Operating a sterilizer from a COLD START can also cause sterilizers to fail and therefore, as many manufacturers now recommend running a warm up cycle first, in order to preheat the sterilizer. While other manufactures tell you to add a specific amount of exposure time to their standard cycle when running from a COLD START. Once again, be sure to check the operator/service manual from the manufacturer.
SPORE TESTS AND TESTING LABS
Since most chemical indicators turn color by heat only, spore testing is considered the best way to document all parameters for sterilization (time, temperature & sterilant contact) have been achieved.4 Distributors who sell spore tests are not required to be FDA registered as they typically do not re-package or re-label them. Testing labs; however, usually do and therefore, they must be FDA registered and meet strict QSR (Quality Systems Regulations) guidelines. Lab technicians who are not careful can contaminate the spore test during transfer and culturing, especially with Bacillus subtilis spores, which are incubated at 35-37C. When selecting a testing lab for 3rd party verification, be sure they are experienced (i.e. gram stain all positives to verify spore growth and not lab error prior to reporting that your test has failed), are FDA registered and can document that their spore test is approved for your specific type of sterilizer!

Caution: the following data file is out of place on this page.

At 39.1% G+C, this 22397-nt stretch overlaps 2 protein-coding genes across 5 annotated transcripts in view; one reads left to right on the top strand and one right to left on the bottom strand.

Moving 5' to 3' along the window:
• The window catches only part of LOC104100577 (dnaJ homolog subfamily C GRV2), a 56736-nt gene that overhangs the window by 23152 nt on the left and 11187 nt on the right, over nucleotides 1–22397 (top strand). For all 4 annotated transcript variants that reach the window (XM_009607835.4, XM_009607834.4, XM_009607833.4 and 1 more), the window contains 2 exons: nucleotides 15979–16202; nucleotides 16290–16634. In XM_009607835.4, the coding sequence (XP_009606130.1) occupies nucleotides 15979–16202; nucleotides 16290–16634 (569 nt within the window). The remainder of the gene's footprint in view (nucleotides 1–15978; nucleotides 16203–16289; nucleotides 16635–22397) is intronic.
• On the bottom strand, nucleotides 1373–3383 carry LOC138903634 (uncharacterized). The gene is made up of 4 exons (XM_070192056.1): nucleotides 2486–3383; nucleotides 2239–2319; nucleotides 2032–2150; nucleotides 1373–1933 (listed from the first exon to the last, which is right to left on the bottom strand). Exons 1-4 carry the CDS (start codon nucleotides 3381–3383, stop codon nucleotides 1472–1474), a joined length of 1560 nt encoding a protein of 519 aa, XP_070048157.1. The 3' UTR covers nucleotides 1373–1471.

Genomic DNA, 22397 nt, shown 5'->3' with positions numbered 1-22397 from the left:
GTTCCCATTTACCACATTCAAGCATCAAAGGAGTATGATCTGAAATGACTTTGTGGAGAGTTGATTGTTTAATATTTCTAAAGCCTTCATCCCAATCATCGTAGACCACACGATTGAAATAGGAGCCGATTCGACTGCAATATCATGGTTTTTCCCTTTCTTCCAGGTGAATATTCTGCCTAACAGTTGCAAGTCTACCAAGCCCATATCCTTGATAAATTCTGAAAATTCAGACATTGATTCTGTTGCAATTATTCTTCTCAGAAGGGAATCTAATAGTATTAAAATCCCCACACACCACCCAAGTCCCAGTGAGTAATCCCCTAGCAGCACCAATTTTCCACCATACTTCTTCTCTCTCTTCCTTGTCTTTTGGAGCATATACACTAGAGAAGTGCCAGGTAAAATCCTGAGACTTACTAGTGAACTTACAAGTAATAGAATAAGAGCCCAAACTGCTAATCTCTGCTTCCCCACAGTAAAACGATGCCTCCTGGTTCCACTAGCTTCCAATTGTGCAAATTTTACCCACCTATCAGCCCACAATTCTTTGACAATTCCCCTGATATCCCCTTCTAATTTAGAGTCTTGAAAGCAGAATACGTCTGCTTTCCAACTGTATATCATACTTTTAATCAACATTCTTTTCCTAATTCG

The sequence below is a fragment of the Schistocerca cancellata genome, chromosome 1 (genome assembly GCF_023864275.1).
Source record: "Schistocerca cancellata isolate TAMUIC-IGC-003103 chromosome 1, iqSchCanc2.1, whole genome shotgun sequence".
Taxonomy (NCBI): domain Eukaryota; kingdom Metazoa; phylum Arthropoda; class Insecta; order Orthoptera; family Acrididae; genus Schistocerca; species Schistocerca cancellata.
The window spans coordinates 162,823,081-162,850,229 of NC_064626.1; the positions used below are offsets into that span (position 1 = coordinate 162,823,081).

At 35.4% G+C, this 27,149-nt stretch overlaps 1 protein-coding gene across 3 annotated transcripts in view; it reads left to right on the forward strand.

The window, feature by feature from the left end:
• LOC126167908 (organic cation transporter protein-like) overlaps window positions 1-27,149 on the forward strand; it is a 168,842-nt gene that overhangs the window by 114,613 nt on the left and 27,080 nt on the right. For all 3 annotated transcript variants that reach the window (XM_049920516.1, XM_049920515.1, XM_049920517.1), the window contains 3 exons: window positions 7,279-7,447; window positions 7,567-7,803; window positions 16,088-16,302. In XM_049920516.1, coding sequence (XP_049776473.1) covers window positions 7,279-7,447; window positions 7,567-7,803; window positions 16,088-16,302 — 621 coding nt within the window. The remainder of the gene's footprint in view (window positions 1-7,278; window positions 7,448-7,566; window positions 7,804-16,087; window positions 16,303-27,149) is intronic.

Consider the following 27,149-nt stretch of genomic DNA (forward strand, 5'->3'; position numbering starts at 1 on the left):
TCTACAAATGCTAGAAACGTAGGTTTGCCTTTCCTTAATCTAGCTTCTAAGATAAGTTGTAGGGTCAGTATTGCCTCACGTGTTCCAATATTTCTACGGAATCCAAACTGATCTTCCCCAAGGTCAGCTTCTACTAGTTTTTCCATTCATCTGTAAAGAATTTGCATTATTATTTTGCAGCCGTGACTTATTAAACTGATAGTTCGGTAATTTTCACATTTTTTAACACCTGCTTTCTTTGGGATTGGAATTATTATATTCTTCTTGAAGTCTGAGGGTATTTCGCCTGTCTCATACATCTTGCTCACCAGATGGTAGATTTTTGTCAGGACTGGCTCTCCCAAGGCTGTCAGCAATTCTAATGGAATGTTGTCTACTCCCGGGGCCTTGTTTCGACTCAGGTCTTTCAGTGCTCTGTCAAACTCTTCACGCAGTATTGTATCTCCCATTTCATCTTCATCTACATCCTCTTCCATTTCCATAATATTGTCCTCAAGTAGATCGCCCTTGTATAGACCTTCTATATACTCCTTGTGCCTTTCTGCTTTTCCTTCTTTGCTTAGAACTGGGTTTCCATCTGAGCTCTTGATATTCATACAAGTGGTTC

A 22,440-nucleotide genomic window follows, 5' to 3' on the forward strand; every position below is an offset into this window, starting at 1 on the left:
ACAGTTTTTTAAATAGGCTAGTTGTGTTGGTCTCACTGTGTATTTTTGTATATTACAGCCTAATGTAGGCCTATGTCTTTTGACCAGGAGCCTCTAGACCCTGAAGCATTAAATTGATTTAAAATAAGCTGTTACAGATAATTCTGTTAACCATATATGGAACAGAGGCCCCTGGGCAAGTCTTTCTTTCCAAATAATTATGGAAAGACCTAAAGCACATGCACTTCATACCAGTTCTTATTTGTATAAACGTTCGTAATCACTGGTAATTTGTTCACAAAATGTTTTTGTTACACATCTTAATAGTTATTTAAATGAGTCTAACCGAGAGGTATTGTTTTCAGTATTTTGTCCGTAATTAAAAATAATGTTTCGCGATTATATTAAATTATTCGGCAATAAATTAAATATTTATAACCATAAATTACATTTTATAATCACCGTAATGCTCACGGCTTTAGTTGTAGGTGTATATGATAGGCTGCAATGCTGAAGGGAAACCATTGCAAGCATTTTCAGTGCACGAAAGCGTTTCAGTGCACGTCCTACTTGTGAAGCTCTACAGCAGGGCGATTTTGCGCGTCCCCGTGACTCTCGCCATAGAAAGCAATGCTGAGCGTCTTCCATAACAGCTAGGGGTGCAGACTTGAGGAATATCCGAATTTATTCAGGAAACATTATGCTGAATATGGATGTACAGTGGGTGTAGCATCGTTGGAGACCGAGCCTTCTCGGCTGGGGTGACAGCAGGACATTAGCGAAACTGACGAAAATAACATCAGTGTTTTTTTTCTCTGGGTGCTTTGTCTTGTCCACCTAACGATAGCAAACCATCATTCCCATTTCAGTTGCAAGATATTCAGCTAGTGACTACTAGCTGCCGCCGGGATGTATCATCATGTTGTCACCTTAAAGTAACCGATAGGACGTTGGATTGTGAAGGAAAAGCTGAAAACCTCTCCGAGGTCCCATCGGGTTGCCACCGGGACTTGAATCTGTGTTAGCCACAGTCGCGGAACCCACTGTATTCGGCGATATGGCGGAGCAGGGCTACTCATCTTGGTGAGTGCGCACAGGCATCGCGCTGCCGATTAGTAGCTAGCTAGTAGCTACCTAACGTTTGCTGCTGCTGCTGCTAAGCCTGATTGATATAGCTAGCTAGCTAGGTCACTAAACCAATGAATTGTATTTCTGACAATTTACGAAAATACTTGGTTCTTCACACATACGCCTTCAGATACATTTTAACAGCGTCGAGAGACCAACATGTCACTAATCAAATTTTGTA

Charles Hughes is the General Manager of SPSmedical Supply Corp. located in Rochester, NY. SPSmedical is the largest sterilizer testing laboratory in N. America and the company develops, manufactures and markets a full line of sterility assurance products.
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1.CDC Guideline for Handwashing & Hospital Environmental Control, Biological Monitoring of Sterilizers, 1985.
2.OSHA Technical Notes, # 23, March 1, 1990.
3.Hughes, C., Surgical Services Management: Sterility is Event Related, Not Time Related. Vol. 2, No. 10, October 1996.
4.JADA, Biological Indicators for Verifying Sterilization. Vol 117, October 1988.